Life as a law student is hard. Which is why I’m at Serallio right now sipping my Kpoo Keke and contemplating passing by Bloombar when things die down here at Serallio.
Occasionally, I break into a fierce zanku when a song I like comes on. I expect to get drunk before I leave for Bloombar, so that I can properly block out all the thoughts and emotions that try to sneak into my headspace when I’m sober. Sober means stress, and nobody is trying to be stressed on a Friday night.
I doubt my mother would be proud if she could see me right now. My level 100 self would certainly not be proud if she still existed.
I know it’s hard to believe but I haven’t always been the outgoing social butterfly who goes out every Friday and comes back shit-faced drunk after a wild night out. I used to be such a nerd. I was always learning and when I was tired, I would either sleep or make something to eat. If it wasn’t related to the law or necessary to my education as a law student, I wouldn’t read it.
Until I went out with some friends for the first time to the Honeysuckle, I had no idea that I was an amazing dancer with the help of the bottle. I had no idea that I could easily make friends with total strangers. Alcohol opens doors, which is why I wholeheartedly agree with Frank Sinatra when he said, “Alcohol may be man’s worst enemy, but the Bible says love your enemy.”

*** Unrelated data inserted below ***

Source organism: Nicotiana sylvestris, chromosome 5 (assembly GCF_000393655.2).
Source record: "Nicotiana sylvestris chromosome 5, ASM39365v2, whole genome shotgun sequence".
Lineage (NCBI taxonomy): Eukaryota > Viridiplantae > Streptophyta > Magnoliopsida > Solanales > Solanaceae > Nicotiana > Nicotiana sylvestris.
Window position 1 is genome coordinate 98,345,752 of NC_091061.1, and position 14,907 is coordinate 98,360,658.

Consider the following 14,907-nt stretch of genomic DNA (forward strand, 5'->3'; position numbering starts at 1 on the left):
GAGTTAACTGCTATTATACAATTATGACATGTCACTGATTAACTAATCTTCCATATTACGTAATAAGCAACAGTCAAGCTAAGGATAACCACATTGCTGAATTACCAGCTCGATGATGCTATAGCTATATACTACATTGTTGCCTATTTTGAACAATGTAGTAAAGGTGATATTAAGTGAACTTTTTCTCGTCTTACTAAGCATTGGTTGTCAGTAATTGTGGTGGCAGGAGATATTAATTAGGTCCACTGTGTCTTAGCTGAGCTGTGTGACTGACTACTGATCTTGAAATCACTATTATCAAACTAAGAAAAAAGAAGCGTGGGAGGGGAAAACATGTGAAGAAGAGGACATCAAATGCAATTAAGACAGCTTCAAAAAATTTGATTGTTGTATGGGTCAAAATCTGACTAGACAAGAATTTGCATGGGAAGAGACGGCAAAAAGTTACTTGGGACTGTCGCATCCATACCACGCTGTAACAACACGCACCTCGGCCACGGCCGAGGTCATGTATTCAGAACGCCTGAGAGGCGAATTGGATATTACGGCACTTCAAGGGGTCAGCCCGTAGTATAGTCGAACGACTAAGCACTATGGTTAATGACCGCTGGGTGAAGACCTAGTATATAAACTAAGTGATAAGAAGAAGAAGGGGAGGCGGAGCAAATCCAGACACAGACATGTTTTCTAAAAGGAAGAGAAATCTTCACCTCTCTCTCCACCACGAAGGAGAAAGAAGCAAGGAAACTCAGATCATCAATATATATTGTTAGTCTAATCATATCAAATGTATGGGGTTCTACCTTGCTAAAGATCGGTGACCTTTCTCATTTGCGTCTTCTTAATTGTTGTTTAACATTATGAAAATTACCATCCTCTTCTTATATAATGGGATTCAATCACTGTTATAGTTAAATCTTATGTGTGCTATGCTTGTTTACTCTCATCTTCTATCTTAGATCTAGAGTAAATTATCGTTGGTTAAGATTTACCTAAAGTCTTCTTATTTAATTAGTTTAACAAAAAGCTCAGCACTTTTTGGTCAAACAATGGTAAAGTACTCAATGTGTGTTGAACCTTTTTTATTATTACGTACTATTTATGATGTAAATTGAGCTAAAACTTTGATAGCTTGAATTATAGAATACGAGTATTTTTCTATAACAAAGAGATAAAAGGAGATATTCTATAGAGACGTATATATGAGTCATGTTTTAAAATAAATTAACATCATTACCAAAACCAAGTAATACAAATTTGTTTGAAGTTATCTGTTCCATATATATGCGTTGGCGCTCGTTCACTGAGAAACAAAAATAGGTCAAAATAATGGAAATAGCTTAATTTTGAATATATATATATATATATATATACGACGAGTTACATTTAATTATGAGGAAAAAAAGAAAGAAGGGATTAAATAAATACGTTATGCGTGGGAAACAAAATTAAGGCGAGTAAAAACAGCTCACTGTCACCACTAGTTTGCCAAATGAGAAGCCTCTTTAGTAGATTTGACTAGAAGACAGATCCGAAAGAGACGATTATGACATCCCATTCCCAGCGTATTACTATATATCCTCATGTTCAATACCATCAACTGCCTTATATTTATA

I love to drink and party all night. It provides a pleasant distraction from the mentally and emotionally draining thoughts that come with being a law student. From Monday through to Friday I’m either in class, in the library or in my bed, sleeping. Even on Saturdays and Sundays, when I should be resting, I find myself lost in my preparations for my upcoming entrance exams into the Ghana School of Law. It’s only natural that I find something that distracts me from all the pressure that surrounds me daily.
So at the expense of my liver and my mother’s disapproving image in my head, I drink and party every Friday. This is the one social pastime I allow myself as a law student.
It’s about time I requested my Uber, so that when I stand outside Serallio waiting, I don’t look like a prostitute soliciting for my next customer.